Western Kentucky Fluorspar District
The Illinois-Kentucky Fluorspar District is located in Hardin and Pope Counties in southeastern Illinois and in adjacent Crittenden, Livingston, and Caldwell Counties of western Kentucky, within the Paducah 30 x 60 minute quadrangle. The Kentucky portion of this district is called the Western Kentucky Fluorspar District.
Until the 1970s, more than three-fourths of the fluorspar produced in the United States came from the Illinois-Kentucky Fluorspar District, which was the largest producer of fluorite in the United States during World War II. Most of the mining recovered the surficial residual deposits that accumulated above the vein deposits and ore deposits in the shallow subsurface; however, there is still a substantial reserve of fluorspar and zinc in additional deposits, both in underexplored surface areas and in deeper deposits. Since about 1970, foreign imports could be acquired more economically, so mining activity was drastically reduced in the district. Substantial quantities of zinc and some lead and barite have also been produced in the district, usually as a byproduct of fluorspar mining.
KGS has published numerous geologic maps, reports, and cross sections and led many field trips to investigate the district. KGS and the U.S. Geological Survey mapped the district at a scale of 1:24,000, and KGS has converted these maps into digital format for the Kentucky portion of the fluorspar district. The KGS Minerals Database contains abundant information on all of the ore deposits in the Western Kentucky Fluorspar District.
History and Production
The earliest mining in the district was for lead at the Columbia Mine, Crittenden County, in 1835 (Ulrich and Smith, 1905, p. 115). From 1835 to the early 1870s, little fluorspar was mined. Only small amounts were produced from the early 1870s to about 1890, when an expanded market was created by the development of the basic open-hearth steel furnace in which fluorspar was used for flux. Production since 1890 had been erratic, but in general had risen. Until the early 1930s, almost the entire production in the Illinois-Kentucky district was from vein ores. Production during World Wars I and II and the Korean conflict rose sharply, but because of rising imports from 1935 to 1938, production in the district decreased. In Kentucky, practically all production has been from veins and weathered residuum above veins, although the bedded deposit near Joy and Carrsville has been known since the 1950s and was put into production in 1970. Silica content and beneficiation problems closed the mine after a few years. Bedded deposits constituted most of the production in Illinois during this period, as vein deposits became depleted. Production rose in 1970, but declined rapidly, and all mine production ceased in Kentucky by 1985. Sporadic milling of recycled government stockpiles continued into the 1990s. Exploration is intermittent in the district, and currently there is one operating mine, the Klondike II, in Livingston County. Zinc has been produced for many years in a couple of veins such as the Hutson and Old Jim, and around 1940 the district became a major source of zinc, some as a byproduct of fluorite mining, some as a main product. Substantial quantities of barite have also been produced at the Mico, Ainsworth, and Pygmy Mines. Other major fault systems with associated fluorite are the Dyer Hill, Levias-Crittenden Springs, Commodore, Moore Hill, Claylick, and Tabb. Lead has been a minor byproduct in recent years, as have silver, cadmium, and germanium.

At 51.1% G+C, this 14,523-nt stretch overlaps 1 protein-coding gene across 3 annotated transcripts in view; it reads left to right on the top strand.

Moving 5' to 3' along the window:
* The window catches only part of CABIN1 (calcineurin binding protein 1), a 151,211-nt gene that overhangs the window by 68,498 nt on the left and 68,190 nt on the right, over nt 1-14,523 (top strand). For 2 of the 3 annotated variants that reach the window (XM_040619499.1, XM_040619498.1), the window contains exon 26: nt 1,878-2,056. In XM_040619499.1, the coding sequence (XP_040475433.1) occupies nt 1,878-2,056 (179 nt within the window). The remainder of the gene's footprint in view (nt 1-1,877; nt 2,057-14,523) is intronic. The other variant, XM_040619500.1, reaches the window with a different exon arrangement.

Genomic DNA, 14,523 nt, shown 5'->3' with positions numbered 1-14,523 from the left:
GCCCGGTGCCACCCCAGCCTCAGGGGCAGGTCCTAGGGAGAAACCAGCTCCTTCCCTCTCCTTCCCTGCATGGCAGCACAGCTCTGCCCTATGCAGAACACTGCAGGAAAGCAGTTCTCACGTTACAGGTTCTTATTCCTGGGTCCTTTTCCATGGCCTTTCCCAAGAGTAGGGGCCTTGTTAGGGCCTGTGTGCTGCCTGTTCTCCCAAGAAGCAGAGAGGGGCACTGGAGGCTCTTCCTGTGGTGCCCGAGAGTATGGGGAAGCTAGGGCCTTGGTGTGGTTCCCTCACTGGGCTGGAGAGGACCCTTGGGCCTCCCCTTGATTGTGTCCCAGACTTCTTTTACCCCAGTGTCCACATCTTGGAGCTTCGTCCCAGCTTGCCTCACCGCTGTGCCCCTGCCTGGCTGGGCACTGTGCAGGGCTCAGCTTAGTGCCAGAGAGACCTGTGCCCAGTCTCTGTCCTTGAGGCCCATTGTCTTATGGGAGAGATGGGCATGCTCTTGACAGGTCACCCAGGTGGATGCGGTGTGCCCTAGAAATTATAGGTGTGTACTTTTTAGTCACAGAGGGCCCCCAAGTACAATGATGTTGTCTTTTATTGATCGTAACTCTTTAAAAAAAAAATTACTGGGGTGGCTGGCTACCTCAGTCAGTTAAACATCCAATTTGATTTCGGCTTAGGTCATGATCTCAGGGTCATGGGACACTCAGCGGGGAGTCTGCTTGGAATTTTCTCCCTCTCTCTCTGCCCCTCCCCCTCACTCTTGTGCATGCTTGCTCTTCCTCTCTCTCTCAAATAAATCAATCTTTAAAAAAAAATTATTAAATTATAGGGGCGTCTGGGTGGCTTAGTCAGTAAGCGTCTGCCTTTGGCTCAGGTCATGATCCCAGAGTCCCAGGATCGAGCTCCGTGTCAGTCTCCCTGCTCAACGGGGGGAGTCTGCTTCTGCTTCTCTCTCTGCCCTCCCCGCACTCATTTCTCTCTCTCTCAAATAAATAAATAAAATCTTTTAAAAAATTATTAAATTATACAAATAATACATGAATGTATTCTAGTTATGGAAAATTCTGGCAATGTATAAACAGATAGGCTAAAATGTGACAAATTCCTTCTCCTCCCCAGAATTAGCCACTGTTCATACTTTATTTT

Classification of Mineral Deposits
There are three classes of mineral deposits in the Paducah 30 x 60 minute quadrangle, some of which are considered Mississippi Valley-type (MVT) hydrothermal mineral deposits. The first type is MVT, as described by Ohle (1980) are very narrow, vein-mineral deposits that extend vertically and horizontally for hundreds of feet and consist of fluorite, sphalerite, calcite, barite, and galena. The second type is strata-bound or bedded deposits, also classified as MVT, and containing fluorite, which occurs mainly in the Joy and Carrsville, Ky., area, and possibly bedded sphalerite in other areas of the district. The third type of mineral deposits is most unusual and is associated with igneous dikes. Rare earth elements occur in these igneous dikes and current research by Warren Anderson at KGS suggests REE enrichment; but more research is needed on the rocks. These igneous rocks are similar to Hicks Dome, an igneous intrusive carbonatite complex (Mariano, 1989) located in Hardin County, Ill., which is also a host for fluorite mineralization. There are other alkalic intrusives in the district, one example being an ultramafic intrusive called the Coefield Ultramafic Complex in Crittenden County. Associated mineralization is uncertain in the Coefield Ultramafic Complex, but could include fluorite or sphalerite. There could also be other mineralization, and if the complex is determined to be kimberlite or lamproite, it may contain diamonds.